Budgetary Power

It is thanks to the budget that the European Parliament has progressively achieved a certain number of significant competences.

Hence in 1970 the Luxembourg Treaty granted the European Parliament with the power to amend the budget. It also established the "own resources" system: the European Communities were to receive a certain share of customs duties, VAT and agricultural taxes from the Member States.
In 1975, the Brussels Treaty provided the European Parliament with the right to make the final decision to adopt the European budget; it also enhanced its power to make amendments by making a distinction between "compulsory" and "non-compulsory expenditure".
This distinction has been removed from the Lisbon Treaty which enhances the budgetary power of the European Parliament.

  • Adoption of the budget

    The European Parliament shares the budgetary power with the Council of Ministers these two institutions comprise the European Union's "budgetary authority". They decide what the European Union will spend for the year. These have to be established within the limits established by the "multiannual financial perspective", or the "pluriannual financial framework"; this is established for 7 years via an inter-institutional agreement. Parliament is not however able to intervene with regard to the total amount contained within this financial framework.

    In 2009, the European budget that was adopted totalled 133.8 billion €, i.e. 1.03% GNR, which equals a rise of 0.3% in comparison with 2008.

    Here is how expenditure is distributed according to the main budgetary lines:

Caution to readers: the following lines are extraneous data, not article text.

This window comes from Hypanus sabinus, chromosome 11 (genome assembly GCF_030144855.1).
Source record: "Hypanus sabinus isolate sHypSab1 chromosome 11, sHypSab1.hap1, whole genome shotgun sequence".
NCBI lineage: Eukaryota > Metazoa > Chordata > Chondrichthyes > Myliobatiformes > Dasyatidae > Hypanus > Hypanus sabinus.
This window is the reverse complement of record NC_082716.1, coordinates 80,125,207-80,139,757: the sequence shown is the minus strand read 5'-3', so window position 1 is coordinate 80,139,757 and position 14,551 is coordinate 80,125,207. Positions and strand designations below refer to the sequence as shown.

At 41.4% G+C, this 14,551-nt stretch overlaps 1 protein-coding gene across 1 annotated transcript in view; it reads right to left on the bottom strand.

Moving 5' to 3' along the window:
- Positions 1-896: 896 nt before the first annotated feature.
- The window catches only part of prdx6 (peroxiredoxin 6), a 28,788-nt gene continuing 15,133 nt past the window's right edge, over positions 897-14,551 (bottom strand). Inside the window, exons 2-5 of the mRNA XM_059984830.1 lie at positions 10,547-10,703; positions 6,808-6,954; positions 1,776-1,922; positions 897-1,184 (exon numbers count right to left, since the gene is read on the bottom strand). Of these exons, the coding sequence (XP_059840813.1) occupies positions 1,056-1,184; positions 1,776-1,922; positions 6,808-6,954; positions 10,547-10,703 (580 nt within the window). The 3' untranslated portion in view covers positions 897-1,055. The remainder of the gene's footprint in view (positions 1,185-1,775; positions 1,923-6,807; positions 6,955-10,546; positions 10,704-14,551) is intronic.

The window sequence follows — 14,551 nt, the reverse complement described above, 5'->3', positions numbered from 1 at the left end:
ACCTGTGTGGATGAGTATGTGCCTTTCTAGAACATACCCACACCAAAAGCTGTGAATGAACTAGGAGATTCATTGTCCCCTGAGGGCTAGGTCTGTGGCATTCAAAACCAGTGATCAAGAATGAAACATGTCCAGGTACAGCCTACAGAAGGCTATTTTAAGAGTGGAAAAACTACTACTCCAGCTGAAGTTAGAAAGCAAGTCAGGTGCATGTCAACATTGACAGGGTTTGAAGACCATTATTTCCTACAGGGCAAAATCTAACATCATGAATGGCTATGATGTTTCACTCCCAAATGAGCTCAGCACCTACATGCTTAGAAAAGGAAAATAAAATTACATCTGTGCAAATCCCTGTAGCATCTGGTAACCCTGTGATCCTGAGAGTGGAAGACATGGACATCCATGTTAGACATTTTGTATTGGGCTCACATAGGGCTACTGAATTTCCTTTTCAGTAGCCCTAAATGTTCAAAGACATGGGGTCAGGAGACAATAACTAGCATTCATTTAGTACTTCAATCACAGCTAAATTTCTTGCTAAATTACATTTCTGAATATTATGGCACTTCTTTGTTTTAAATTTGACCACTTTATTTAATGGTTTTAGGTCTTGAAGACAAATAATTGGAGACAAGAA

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    Source: European Union Budget for the financial year 2009

    Present financial perspectives, signed in May 2006 apply to the period 2007-2013.

    The European Parliament and the Council of Ministers have to adopt a preliminary draft budget established by the European Commission. The special legislative procedure in force now finds its source in the ordinary legislative procedure and provides almost equal power to the Parliament but it does oblige it however to adhere to great internal consensus. The procedure is restricted to one reading per institution and the timetable is tight. A conciliation committee is convened if an agreement is not reached.

    The president of European Parliament finalises the procedure by confirming that the budget has finally been adopted.

    For more information on the community budget 2009, click here


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    Source: European Commission.
    Data assembled and put together by the Robert Schuman Foundation, © FRS


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    Source: European Commission
    Data assembled and put together by the Robert Schuman Foundation, © FRS

  • Budgetary Control

    By way of its Committee on Budgetary control ("Cocobu"), the European Parliament controls how the European Commission uses community funds.

    At the end of each budgetary year (1st January to 31st December each year), the European Commission presents a report on how it has used community funds to the European Parliament. The European Parliament then decides on the recommendation of the Council of Ministers to grant, to adjourn or to refuse the Commission the "budgetary discharge" for its execution of the community budget. This procedure enables the completion of the budgetary year.

    It is the threat of not granting the discharge in 1999 because of a lack of transparency in the Commission's management that initiated the process whereby Jacques Santer's Commission resigned collectively.